A Tribute to Molly

September 10, 2023

This is how I remember Molly from the early 2000s with that long wavy hair.

I found out on Wednesday morning that Molly E. Holzschlag had died on Tuesday. I was looking through my X feed while waiting for my Walmart pick-up when I came across Dan‘s post. It seemed appropriate that I would find out on Twitter since most of what I knew about Molly was from things those that I followed wrote about or retweeted from her on that platform.

Molly was one of the pioneers in the Web industry. She was an early blogger, passing along what she had learned through her site molly.com. She was heavily involved in the Web Standards movement and from what I had read, encouraged many other designers and developers to share their voice in the industry.

I never personally met Molly. I never read her blog (as best as I can remember). I never read any of her Web design books. I did read a book that she that she co-authored with Dave Shea, The Zen of CSS Design. I did hear her speak once alongside Eric Meyer at the UI 10 conference in Boston (2005). They did a one-hour seminar that I am sure had to do with CSS and semantic code.

I am sure that I heard her on a podcast somewhere along the way and maybe heard one of her conference talks back in the day when conferences would post MP3 files of talks and I would listen to them on my iPod (which I got from the UI 10 or UI 12 conference) on my commute to work.

What I do remember about Molly is that she had a lot of energy and she was very enthusiastic. She was very enthusiastic about the Web and making sure that everyone could use it. And she was committed to helping others be successful in their work on the Web through her writing, her speaking, and the personal encounters where she encouraged so many.

Most of what I know about Molly is through others. I remember recently hearing (or reading) a story about how she challenged Bill Gates on Microsoft’s commitment to Web standards. Molly had laid the foundation of this cooperation with Microsoft after she began meeting with developers on the Internet Explorer team and building bridges.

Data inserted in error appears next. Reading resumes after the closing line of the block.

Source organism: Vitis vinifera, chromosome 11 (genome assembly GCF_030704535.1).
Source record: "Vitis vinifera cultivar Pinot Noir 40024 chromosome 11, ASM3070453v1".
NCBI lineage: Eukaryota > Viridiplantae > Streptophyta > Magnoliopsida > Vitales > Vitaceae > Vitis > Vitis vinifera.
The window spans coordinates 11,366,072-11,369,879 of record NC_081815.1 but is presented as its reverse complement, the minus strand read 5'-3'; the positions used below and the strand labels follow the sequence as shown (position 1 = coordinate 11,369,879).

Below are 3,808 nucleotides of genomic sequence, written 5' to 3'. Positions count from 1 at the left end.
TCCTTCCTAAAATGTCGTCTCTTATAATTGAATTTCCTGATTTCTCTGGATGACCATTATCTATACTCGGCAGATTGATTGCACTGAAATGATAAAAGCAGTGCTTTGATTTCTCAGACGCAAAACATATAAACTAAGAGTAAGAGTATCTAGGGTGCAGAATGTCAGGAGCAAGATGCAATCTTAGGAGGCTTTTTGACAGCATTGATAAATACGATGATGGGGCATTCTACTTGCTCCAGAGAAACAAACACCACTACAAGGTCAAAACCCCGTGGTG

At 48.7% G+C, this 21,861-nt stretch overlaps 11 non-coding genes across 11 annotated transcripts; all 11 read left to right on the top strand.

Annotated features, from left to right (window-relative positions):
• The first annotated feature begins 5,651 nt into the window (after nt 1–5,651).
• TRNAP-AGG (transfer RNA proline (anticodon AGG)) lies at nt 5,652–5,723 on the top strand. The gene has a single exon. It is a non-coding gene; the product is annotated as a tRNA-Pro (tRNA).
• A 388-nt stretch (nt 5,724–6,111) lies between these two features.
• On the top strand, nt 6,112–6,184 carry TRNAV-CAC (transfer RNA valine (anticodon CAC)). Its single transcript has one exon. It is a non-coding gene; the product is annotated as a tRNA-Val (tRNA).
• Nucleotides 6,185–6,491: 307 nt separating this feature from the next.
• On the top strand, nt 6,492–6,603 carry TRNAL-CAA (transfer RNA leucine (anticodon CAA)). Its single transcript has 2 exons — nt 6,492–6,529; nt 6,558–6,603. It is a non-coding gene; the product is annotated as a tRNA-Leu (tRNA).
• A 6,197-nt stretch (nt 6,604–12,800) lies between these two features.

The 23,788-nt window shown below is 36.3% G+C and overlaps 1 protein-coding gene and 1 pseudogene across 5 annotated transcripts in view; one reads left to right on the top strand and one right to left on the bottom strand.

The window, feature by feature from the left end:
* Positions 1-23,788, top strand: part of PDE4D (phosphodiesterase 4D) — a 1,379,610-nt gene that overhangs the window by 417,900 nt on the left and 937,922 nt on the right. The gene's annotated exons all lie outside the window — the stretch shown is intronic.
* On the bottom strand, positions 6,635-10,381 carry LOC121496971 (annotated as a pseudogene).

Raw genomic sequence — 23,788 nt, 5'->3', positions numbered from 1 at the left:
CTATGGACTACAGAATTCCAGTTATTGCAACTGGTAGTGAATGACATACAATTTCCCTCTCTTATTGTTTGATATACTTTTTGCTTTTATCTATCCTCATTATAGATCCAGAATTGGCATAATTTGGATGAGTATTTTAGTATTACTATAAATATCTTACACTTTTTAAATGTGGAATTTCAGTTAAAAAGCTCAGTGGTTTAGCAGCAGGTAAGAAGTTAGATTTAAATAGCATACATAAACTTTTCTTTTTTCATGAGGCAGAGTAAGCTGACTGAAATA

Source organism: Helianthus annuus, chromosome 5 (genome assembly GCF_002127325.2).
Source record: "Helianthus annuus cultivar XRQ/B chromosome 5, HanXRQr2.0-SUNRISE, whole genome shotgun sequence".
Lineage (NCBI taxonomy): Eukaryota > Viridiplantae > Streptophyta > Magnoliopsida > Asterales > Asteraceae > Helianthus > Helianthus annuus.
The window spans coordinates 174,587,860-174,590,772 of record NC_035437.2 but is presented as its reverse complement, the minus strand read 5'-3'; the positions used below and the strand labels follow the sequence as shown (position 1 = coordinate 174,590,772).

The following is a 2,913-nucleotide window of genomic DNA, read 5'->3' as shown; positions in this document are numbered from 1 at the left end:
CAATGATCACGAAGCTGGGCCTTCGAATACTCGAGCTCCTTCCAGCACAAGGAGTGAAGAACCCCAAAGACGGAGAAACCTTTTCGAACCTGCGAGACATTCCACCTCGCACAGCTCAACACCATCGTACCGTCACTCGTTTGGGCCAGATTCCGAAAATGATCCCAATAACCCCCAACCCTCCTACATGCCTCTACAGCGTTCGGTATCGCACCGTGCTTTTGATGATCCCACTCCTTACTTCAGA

Molly was a “tireless advocate for a kinder, more accessible, more open web”, according to Jeffrey Zeldman. “She was steadfast in her insistence that the World Wide Web be usable by disabled people, including sites being able to be parsed by screenreader technology for people with impaired vision.”1

Though I am not aware of the direct ways that Molly influenced my practice or career, I know that she has had an impact indirectly through her leadership in the Web Standards Project (WaSP), her involvement in the CSS Working Group, and other W3C working groups.

I know that she had an impact on Aaron Gustafson as a mentor. I worked for Aaron earlier in my career so I am sure her influence came indirectly through that relationship. I had the privilege of working on the Web Standards Sherpas site when I was part of Aaron’s studio. The site provided web professionals the opportunity to receive feedback, glean advice, and learn best practices from experts in the field to help them improve the quality of their own work, something that Molly spent a lot of time in her career doing.

And I am sure that her life and her work impacted mine through the many other people that I followed, read, or heard speak over the years who had been directly inspired and empowered by Molly.

“Molly paved the way for web standards evangelists to follow, speaking eloquently about how we should perform our craft but also why we should follow these emerging best practices.”

Rachel Andrew, Why are we not still using tables-for-layout?

I was sad to hear that Molly was gone, though I know she had many health challenges in the last ten years. She played such an important role in this industry that I have been part of for over twenty years. I am grateful for all of Molly’s hard work, dedication, and enthusiasm.

One other thing that I remember about Molly. On April 9, 2015, Molly proclaimed “Unsung Heroes of the Web Day” (#HonoringWebFolk) on Twitter. She wanted people to honor a friend or colleague for their contributions. I took it as an opportunity to go beyond my friends and colleagues. I honored many who spoke at conferences, wrote articles on their sites, or created communities for designers and developers. This was such a Molly thing. To support and encourage her fellow Web practitioners.

Goodbye, Molly. Thank you so much.

1 Tucson’s Molly Holzschlag, known as ‘the fairy godmother of the web,’ dead at 60, September 6, 2023, The Sentinel, Tuscon, AZ

Tributes and other links of interest about Molly

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